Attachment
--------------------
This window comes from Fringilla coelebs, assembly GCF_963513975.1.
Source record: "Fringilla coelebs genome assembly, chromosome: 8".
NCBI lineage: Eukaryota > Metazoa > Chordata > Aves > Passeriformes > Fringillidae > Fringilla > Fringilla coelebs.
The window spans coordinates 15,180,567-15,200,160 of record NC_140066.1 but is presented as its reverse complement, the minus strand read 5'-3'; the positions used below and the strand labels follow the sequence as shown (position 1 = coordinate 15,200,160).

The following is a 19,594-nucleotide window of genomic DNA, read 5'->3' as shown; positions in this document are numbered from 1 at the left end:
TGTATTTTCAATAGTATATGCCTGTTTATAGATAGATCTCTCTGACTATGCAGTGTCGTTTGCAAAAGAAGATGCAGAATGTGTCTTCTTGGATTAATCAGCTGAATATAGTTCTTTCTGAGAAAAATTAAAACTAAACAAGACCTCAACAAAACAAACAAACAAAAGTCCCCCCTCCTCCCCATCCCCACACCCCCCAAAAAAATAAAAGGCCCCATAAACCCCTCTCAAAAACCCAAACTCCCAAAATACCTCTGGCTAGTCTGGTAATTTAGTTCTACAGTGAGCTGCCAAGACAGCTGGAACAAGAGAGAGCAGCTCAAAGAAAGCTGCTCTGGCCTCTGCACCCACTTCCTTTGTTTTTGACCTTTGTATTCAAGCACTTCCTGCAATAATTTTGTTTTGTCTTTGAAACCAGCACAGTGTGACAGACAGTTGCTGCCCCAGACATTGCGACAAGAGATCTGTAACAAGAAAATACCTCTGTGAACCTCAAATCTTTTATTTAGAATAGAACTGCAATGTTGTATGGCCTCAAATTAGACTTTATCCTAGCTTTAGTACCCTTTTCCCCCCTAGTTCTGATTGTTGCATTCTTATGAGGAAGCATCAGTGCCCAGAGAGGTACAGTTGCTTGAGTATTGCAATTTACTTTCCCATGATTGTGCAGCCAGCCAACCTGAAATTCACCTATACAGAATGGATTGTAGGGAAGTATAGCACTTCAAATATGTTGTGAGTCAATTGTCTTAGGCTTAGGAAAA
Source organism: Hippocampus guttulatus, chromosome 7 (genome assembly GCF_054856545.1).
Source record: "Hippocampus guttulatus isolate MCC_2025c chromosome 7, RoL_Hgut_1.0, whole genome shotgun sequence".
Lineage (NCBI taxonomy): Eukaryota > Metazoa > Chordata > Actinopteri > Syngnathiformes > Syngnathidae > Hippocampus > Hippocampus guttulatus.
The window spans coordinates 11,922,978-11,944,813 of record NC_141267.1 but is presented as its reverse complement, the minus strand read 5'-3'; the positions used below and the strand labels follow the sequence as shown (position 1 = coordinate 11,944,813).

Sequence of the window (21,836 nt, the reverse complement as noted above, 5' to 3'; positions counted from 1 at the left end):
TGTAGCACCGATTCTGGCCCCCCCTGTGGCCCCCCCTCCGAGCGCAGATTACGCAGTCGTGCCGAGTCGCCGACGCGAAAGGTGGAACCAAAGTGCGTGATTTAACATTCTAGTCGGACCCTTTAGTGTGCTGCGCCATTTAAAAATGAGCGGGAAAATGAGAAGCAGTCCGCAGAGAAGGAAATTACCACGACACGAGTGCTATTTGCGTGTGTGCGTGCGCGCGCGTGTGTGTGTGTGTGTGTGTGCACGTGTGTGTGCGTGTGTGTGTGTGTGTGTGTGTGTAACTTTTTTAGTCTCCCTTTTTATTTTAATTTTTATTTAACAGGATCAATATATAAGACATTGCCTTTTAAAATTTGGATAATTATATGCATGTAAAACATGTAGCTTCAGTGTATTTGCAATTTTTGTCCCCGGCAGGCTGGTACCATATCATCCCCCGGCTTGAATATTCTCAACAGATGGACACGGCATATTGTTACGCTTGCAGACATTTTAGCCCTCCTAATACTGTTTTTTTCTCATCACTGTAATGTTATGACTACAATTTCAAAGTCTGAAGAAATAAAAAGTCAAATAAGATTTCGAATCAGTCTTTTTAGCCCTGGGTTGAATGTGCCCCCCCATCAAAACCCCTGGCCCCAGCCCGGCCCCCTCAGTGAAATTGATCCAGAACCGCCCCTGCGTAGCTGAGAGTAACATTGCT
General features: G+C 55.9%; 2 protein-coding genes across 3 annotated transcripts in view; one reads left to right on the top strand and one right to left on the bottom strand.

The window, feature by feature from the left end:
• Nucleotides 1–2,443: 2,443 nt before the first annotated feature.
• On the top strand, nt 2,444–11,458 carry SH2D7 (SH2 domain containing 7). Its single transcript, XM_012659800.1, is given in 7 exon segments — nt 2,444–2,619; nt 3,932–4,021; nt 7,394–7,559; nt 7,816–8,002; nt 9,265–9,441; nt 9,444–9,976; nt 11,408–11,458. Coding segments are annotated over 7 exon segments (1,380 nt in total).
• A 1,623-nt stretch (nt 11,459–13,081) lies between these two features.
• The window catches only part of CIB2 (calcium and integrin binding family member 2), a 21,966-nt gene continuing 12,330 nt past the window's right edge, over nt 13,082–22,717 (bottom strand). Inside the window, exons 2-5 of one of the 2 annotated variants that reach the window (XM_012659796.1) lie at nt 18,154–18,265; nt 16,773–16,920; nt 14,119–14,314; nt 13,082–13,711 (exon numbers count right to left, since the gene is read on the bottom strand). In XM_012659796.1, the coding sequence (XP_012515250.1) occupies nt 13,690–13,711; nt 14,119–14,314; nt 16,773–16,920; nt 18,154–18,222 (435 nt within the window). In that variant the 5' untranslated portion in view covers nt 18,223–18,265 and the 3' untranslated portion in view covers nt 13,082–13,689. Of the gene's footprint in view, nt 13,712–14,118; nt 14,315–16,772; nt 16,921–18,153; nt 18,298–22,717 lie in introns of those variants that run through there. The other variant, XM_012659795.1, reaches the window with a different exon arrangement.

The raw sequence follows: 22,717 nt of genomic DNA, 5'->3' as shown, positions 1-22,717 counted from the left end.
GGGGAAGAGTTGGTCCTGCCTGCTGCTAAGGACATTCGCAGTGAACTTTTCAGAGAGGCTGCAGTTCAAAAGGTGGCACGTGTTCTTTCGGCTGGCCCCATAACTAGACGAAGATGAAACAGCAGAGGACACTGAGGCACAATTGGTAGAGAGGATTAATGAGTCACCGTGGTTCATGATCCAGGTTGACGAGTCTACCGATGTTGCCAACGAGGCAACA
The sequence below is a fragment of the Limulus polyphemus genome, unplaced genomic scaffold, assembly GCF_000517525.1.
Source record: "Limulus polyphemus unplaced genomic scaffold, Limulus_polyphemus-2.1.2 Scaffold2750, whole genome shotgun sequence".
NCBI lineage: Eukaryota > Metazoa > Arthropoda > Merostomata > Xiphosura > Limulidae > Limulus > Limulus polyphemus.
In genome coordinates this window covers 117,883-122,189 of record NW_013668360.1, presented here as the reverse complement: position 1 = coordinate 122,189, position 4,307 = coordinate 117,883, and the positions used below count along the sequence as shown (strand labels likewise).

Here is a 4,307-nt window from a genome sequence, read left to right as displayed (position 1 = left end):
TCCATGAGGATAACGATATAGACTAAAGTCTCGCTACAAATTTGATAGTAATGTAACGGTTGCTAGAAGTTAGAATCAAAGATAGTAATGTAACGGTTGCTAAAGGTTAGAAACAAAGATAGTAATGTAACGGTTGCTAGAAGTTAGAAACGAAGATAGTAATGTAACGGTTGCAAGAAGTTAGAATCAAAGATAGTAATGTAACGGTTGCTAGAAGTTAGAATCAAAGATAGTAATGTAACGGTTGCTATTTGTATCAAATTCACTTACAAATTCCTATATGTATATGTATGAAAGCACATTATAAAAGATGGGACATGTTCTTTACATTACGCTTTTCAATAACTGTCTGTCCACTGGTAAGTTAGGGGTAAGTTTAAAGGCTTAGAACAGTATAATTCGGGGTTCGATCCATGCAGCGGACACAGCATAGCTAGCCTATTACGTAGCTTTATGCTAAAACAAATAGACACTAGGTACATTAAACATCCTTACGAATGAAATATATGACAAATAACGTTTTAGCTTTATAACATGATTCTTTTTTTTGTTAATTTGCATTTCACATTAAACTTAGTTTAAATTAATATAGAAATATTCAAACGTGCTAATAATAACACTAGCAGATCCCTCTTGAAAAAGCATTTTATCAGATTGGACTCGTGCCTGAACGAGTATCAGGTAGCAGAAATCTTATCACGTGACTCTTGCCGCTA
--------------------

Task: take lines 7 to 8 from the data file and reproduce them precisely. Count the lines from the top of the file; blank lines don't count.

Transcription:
Source organism: Hippocampus guttulatus, chromosome 7 (genome assembly GCF_054856545.1).
Source record: "Hippocampus guttulatus isolate MCC_2025c chromosome 7, RoL_Hgut_1.0, whole genome shotgun sequence".